Current You[th]Pace Teen Art Council members will participate in the selection process for next year’s new members, identifying skills and interests they recognize as important for the success of the group. Some are leaders, others are quiet doers, some are marketing mavens, and some are budding artists in their own right—an array of skills and personalities that all contribute something unique and necessary to the group’s dynamic.
Though the You[th]Pace Teen Art Council’s 15 members may seem like a small group, their collective impact has great potential. Through working with arts professionals to create and promote unique programs and events, they are expanding Artpace’s reach to teens all over San Antonio.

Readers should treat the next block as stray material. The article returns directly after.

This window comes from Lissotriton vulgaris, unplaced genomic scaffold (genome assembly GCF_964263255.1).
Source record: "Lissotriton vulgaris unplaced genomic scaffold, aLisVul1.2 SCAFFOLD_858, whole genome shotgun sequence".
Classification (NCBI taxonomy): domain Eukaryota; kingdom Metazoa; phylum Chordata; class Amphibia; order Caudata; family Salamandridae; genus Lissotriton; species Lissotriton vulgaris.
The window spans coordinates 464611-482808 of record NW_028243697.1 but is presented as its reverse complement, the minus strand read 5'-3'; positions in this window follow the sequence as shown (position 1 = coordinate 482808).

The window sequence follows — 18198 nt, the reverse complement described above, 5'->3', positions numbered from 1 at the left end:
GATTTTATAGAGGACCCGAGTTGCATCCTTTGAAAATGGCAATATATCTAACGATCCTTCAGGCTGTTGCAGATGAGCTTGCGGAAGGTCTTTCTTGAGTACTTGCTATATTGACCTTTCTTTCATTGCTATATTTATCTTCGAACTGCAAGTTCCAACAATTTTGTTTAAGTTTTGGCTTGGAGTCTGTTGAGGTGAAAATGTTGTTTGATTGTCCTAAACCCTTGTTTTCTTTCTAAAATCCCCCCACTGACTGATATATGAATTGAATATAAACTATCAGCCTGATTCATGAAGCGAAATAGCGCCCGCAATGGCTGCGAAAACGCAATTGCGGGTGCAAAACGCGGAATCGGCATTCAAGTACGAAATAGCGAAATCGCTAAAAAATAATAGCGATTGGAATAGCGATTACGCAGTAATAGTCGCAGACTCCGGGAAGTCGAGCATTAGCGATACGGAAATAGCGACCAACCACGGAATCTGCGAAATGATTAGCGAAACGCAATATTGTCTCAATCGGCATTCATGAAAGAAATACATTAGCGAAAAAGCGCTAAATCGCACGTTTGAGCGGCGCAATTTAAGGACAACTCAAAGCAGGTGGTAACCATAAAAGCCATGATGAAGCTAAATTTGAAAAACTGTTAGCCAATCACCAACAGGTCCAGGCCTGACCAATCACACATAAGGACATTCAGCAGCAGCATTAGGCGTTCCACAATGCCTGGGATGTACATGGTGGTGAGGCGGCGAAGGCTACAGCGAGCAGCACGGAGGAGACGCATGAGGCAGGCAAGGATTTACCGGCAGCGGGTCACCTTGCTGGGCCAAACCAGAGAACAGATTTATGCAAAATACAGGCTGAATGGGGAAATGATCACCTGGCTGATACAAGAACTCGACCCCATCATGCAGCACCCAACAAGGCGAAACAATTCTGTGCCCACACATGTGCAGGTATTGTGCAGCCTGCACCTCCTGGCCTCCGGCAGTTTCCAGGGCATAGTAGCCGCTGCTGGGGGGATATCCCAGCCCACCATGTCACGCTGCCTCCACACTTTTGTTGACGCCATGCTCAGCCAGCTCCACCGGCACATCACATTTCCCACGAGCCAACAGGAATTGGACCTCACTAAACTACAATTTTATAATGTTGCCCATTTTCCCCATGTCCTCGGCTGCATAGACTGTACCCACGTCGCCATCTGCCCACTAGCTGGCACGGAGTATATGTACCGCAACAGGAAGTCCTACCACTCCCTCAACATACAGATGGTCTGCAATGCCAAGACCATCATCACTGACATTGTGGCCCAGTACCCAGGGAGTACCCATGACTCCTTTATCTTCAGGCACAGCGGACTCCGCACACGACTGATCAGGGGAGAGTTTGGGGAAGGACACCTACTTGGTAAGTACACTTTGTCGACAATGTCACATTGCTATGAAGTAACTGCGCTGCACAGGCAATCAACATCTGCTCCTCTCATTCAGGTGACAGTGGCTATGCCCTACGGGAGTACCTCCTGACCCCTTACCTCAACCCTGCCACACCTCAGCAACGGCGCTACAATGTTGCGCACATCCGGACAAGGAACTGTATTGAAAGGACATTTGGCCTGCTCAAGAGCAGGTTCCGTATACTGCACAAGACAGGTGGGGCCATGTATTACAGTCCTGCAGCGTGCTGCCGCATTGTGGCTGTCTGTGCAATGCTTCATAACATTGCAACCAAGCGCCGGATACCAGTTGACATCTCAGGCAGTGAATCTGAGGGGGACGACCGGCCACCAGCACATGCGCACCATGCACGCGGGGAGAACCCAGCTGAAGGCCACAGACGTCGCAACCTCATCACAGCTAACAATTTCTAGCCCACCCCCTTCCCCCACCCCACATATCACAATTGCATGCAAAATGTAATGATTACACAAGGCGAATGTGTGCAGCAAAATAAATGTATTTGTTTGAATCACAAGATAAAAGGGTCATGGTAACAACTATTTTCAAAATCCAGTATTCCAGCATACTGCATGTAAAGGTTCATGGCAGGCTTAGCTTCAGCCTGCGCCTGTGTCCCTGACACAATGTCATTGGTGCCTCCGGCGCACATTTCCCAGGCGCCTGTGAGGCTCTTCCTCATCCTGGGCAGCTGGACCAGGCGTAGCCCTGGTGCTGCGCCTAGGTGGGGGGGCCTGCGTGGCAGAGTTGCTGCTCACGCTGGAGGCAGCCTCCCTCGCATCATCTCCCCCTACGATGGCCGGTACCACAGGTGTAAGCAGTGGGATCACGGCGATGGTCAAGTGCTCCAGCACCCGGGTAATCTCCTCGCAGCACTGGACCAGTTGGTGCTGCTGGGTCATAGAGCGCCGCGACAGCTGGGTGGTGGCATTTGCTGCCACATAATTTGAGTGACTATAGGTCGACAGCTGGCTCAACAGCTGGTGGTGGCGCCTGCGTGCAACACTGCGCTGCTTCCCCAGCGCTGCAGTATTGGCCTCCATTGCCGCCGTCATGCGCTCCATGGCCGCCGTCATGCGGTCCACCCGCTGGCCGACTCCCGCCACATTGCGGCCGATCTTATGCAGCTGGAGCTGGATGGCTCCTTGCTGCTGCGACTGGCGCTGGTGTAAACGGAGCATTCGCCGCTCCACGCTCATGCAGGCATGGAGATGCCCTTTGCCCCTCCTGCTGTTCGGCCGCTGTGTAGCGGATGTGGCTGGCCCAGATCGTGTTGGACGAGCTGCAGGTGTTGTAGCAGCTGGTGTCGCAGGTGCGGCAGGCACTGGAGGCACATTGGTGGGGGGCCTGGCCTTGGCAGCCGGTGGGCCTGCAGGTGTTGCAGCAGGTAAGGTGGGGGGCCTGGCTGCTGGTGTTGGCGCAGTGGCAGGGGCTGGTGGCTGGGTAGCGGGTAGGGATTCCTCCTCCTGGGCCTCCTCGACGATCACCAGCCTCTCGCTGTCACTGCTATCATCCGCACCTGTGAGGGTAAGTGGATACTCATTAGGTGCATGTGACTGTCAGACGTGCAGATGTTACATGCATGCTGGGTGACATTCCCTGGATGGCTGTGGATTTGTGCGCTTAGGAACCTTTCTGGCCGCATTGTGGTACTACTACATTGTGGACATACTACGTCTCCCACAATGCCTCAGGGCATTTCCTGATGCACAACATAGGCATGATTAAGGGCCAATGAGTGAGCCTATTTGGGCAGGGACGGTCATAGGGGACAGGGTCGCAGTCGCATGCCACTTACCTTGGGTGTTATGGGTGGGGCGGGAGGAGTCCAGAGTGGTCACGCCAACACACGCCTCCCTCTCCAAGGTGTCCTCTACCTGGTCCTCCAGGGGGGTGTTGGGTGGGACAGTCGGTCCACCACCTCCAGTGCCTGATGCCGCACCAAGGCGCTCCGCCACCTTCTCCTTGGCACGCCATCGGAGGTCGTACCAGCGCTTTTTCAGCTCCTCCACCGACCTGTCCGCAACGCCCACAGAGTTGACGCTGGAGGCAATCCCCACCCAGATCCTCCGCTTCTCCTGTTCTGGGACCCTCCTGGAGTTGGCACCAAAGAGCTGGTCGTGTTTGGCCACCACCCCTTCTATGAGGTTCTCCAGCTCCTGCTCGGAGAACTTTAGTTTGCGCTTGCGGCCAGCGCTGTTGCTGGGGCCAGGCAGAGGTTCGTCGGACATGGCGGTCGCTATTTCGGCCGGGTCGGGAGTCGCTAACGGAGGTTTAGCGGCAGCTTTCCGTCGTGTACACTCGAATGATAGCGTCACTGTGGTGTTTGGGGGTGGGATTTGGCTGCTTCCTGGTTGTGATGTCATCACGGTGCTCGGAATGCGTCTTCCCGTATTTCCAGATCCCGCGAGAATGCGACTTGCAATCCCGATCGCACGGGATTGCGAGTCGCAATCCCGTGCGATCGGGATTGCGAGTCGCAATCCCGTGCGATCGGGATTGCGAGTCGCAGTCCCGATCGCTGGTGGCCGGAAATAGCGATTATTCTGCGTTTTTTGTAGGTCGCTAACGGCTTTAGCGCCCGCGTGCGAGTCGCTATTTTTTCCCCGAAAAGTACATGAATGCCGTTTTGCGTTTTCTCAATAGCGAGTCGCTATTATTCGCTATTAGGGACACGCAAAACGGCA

Many graduating You[th]Pace Teen Art Council members, not wanting their commitment with Artpace to end, have continued as volunteers with the organization or applied for internships with Artpace University Programs. Gabby Gonzalez, a 2013-2014 You[th]Pace Teen Art Council and graduating senior will return as an Artpace intern this summer.
Ultimately, the You[th]Pace Teen Art Council offers participants the opportunity to become ambassadors for contemporary art—enriching the San Antonio community through taking ideas generated by Artpace artists and making them relevant to their peers.
If you or someone you know is a high school student (15-18 years old) living in Bexar County, and an imaginative, curious, responsible, and team player, apply now for the 2014-2015 You[th]Pace Teen Art Council. Download an application and submit it by Friday, May 23, 2014.
All area high school students are invited to attend the upcoming free Teen Scene on Saturday, May 31 from 7-10 p.m.
*Featured/top image: The 2013-2014 You[th]Pace Teen Art Council. Courtesy photo.